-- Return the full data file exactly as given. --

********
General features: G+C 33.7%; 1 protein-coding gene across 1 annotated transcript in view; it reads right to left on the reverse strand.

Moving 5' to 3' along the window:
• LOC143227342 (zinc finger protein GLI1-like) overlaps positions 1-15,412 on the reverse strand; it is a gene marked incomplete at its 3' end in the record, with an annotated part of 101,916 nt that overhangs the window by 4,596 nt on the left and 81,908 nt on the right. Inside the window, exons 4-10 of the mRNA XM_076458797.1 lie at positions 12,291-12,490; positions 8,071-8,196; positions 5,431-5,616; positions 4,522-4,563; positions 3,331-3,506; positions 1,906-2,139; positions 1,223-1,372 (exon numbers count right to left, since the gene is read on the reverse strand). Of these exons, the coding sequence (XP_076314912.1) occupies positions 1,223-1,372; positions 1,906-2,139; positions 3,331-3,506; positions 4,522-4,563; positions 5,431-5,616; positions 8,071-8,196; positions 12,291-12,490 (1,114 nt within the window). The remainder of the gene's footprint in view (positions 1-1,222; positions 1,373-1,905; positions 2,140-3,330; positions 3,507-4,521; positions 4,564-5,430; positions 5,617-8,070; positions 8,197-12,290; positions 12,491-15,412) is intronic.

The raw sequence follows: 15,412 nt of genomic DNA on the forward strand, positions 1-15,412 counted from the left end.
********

General features: G+C 33.7%; 1 protein-coding gene across 1 annotated transcript in view; it reads right to left on the reverse strand.

Moving 5' to 3' along the window:
• LOC143227342 (zinc finger protein GLI1-like) overlaps positions 1-15,412 on the reverse strand; it is a gene marked incomplete at its 3' end in the record, with an annotated part of 101,916 nt that overhangs the window by 4,596 nt on the left and 81,908 nt on the right. Inside the window, exons 4-10 of the mRNA XM_076458797.1 lie at positions 12,291-12,490; positions 8,071-8,196; positions 5,431-5,616; positions 4,522-4,563; positions 3,331-3,506; positions 1,906-2,139; positions 1,223-1,372 (exon numbers count right to left, since the gene is read on the reverse strand). Of these exons, the coding sequence (XP_076314912.1) occupies positions 1,223-1,372; positions 1,906-2,139; positions 3,331-3,506; positions 4,522-4,563; positions 5,431-5,616; positions 8,071-8,196; positions 12,291-12,490 (1,114 nt within the window). The remainder of the gene's footprint in view (positions 1-1,222; positions 1,373-1,905; positions 2,140-3,330; positions 3,507-4,521; positions 4,564-5,430; positions 5,617-8,070; positions 8,197-12,290; positions 12,491-15,412) is intronic.

The raw sequence follows: 15,412 nt of genomic DNA on the forward strand, positions 1-15,412 counted from the left end.